Avoiding cystitis

Silver Fox #2 – The Aftermath

With expert information from Dr Claire Ferraro, London, UK

Later that weekend, Kayleigh was suffering from a frequent urge to use the loo. And each time she went, felt burning and stinging. She put two and two together and realised she’d developed ‘post-coital cystitis’ from the pleasure she’d received from James and his roving fingers.

Post-coital cystitis is inflammation or infection of the bladder and urethra provoked by sex. It’s usually caused by bacteria that travel up into the bladder via the urethra (the tube connecting the bladder to the outside world) and multiply in the urine.

Penetrative sex, either with a penis, toys or fingers, can encourage the bacteria that usually live in the vagina, labia or skin to enter the urethra and get pushed up into the bladder. Women are more likely to get cystitis because our urethras are shorter and nearer the anus, compared to men.

Kayleigh had felt these uncomfortable sensations a few times before, so she spoke to Dr Claire Ferraro, Clinical Fellow in Integrated Sexual Health, for some advice about what she should do to get rid of her symptoms.

Dr Ferraro said: “Mild cystitis symptoms usually clear up within a few days, but sometimes antibiotics are needed. There are a few things you can do to help improve the situation. [1] Use a hot water bottle on your tummy and/or thighs to help with the discomfort. If that doesn’t work, take over-the-counter painkillers, for example paracetamol or ibuprofen.

“Drink plenty of water to keep your organs hydrated. There’s no hard scientific evidence to suggest that this speeds up recovery time, but it seems like a good idea as it helps to flush the infection out of the bladder.

“Some people find that drinking cranberry juice or something that will reduce the acidity of the urine – for example, a teaspoon of bicarbonate of soda, or potassium citrate added to a glass of water – can help. But having said that, at the moment, there’s a lack of scientific evidence to suggest it’s effective.”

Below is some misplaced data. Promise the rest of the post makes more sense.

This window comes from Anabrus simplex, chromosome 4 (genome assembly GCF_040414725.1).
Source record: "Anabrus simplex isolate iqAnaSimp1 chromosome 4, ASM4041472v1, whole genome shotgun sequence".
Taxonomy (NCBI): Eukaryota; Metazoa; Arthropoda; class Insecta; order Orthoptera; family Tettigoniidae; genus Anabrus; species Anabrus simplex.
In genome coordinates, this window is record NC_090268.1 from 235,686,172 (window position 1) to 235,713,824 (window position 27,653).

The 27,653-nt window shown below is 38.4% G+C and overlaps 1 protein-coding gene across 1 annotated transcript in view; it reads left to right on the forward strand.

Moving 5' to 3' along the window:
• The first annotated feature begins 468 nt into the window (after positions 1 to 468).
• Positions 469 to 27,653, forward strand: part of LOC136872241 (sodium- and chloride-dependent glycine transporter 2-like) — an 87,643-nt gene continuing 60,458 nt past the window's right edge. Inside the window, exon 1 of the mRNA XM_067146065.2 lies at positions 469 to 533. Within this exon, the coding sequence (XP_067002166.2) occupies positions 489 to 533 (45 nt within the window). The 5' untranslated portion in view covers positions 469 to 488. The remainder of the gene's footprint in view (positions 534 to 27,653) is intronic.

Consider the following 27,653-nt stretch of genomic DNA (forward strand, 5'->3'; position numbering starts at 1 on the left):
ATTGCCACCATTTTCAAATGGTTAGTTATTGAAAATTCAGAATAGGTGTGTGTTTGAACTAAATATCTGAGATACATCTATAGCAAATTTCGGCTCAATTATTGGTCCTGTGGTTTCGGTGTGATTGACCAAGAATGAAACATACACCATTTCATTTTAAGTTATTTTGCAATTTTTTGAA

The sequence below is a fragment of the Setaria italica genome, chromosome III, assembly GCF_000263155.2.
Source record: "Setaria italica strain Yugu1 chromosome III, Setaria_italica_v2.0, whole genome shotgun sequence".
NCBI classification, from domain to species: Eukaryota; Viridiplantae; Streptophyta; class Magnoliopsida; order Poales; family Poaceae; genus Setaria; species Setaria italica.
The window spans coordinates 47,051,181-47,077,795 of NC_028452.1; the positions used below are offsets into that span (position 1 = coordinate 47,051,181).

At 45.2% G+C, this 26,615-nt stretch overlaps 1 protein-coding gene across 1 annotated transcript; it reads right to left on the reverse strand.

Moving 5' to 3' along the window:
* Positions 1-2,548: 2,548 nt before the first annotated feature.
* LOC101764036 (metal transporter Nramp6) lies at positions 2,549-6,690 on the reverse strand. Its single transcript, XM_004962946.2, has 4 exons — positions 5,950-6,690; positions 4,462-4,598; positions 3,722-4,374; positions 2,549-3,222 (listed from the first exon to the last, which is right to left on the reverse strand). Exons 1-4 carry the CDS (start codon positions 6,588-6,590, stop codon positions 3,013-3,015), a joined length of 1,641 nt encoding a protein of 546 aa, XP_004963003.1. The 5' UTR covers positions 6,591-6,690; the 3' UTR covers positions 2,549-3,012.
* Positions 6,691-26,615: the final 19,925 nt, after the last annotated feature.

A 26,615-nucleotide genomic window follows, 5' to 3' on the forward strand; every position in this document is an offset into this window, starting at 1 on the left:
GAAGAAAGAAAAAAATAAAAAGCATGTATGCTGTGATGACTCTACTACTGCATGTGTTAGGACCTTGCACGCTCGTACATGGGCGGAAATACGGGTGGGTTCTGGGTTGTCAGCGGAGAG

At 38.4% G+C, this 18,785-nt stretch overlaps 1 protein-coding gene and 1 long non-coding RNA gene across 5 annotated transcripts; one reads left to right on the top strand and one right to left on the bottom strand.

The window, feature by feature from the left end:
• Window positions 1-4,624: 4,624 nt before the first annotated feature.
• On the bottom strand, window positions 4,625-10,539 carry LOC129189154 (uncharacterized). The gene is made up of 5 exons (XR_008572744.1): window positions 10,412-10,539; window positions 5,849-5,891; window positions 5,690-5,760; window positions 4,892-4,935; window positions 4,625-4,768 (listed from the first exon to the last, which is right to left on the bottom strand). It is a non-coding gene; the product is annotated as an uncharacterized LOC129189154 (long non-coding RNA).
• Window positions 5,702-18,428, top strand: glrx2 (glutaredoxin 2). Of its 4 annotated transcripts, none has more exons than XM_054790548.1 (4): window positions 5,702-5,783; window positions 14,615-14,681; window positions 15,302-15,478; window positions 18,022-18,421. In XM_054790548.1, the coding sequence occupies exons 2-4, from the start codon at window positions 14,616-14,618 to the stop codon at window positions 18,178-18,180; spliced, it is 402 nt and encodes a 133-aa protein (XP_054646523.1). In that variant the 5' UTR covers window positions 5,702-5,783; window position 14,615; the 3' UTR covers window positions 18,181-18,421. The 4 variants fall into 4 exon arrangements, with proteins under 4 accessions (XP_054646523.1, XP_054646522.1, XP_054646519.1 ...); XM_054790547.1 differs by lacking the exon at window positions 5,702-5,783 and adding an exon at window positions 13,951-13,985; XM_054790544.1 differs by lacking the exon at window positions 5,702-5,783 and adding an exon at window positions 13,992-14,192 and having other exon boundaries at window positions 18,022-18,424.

After two days of drinking nothing but water and cranberry juice, things were not getting any better. Now her urine was cloudy and smellier than normal, and she was starting to get some stomach cramps.

Kayleigh spoke to Dr Ferraro again: “It sounds like you need to see your GP, you may need some antibiotics.”

Kayleigh booked an appointment and they took a urine sample. It showed signs of cystitis, so she was prescribed an antibiotic called Nitrofurantoin. She took one tablet four times a day for three days. [2]

“In some cases, the GP will prescribe you antibiotics, usually for a few days – it is really important that you take all the antibiotics that you are prescribed. If you don’t complete the course, a few resistant bacteria can survive and then re-grow,” Dr Ferraro continued.

“Cystitis after sex sessions is really common, but there are some things you can do to avoid it becoming a problem every time.

“It’s about good hygiene really. Make sure your partner has washed their hands before any digital penetration. If there’s any anal play involved, wash hands and/or toys and/or penis thoroughly before re-entering the vagina, or better still, leave the anal play until last. This avoids any of the bacteria from there inadvertently getting to the urethra.

“Pass urine after sex, as soon as appropriate. This will help to flush out any bacteria that may have entered the urethra, before they make their way up to the bladder. And try to empty your bladder of all the urine every time you go to avoid any residual urine harbouring any bacteria.”

Kayleigh was having drinks with some girlfriends a few weeks later. She mentioned her experience and was surprised to hear that several them had also suffered from this. One had even had it so often that she now had a prescription from her GP for ‘standby’ antibiotics, so that she could start a course as soon as possible if she noticed symptoms. [3]

Thanks to Dr Ferraro’s advice, Kayleigh didn’t have this issue with Silver Fox #2 again.

References

[1] NHS Choices Website

[2] NICE Guidelines: Lower Urinary Tract Infections in Women

[3] Harris N, Teo R, Mayne C, Tincello D. Recurrent urinary tract infection in gynaecological practice. The Obstetrician & Gynaecologist 2008; 10:17-21


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